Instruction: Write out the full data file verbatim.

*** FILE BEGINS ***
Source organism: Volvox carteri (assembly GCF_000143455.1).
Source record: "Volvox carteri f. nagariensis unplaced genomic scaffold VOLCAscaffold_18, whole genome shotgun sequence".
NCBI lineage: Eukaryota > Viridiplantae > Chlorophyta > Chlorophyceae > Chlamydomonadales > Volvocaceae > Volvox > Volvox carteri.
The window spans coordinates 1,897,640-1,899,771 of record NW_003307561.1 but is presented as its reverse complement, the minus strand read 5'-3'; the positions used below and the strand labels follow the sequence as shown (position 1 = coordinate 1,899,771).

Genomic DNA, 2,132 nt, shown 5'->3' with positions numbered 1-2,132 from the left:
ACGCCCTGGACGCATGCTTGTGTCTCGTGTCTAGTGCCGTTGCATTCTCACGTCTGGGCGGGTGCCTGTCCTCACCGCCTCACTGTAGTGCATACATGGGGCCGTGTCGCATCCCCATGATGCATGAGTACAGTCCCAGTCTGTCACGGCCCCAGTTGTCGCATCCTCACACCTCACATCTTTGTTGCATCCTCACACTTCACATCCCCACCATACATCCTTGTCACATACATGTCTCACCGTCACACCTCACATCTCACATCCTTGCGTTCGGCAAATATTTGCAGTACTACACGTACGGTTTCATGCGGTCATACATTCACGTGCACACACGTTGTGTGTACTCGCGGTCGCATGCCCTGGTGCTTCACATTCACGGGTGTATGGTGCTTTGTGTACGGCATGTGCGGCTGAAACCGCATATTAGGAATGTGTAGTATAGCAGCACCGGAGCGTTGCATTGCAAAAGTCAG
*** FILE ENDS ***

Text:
Source organism: Volvox carteri (assembly GCF_000143455.1).
Source record: "Volvox carteri f. nagariensis unplaced genomic scaffold VOLCAscaffold_18, whole genome shotgun sequence".
NCBI lineage: Eukaryota > Viridiplantae > Chlorophyta > Chlorophyceae > Chlamydomonadales > Volvocaceae > Volvox > Volvox carteri.
The window spans coordinates 1,897,640-1,899,771 of record NW_003307561.1 but is presented as its reverse complement, the minus strand read 5'-3'; the positions used below and the strand labels follow the sequence as shown (position 1 = coordinate 1,899,771).

Genomic DNA, 2,132 nt, shown 5'->3' with positions numbered 1-2,132 from the left:
ACGCCCTGGACGCATGCTTGTGTCTCGTGTCTAGTGCCGTTGCATTCTCACGTCTGGGCGGGTGCCTGTCCTCACCGCCTCACTGTAGTGCATACATGGGGCCGTGTCGCATCCCCATGATGCATGAGTACAGTCCCAGTCTGTCACGGCCCCAGTTGTCGCATCCTCACACCTCACATCTTTGTTGCATCCTCACACTTCACATCCCCACCATACATCCTTGTCACATACATGTCTCACCGTCACACCTCACATCTCACATCCTTGCGTTCGGCAAATATTTGCAGTACTACACGTACGGTTTCATGCGGTCATACATTCACGTGCACACACGTTGTGTGTACTCGCGGTCGCATGCCCTGGTGCTTCACATTCACGGGTGTATGGTGCTTTGTGTACGGCATGTGCGGCTGAAACCGCATATTAGGAATGTGTAGTATAGCAGCACCGGAGCGTTGCATTGCAAAAGTCAG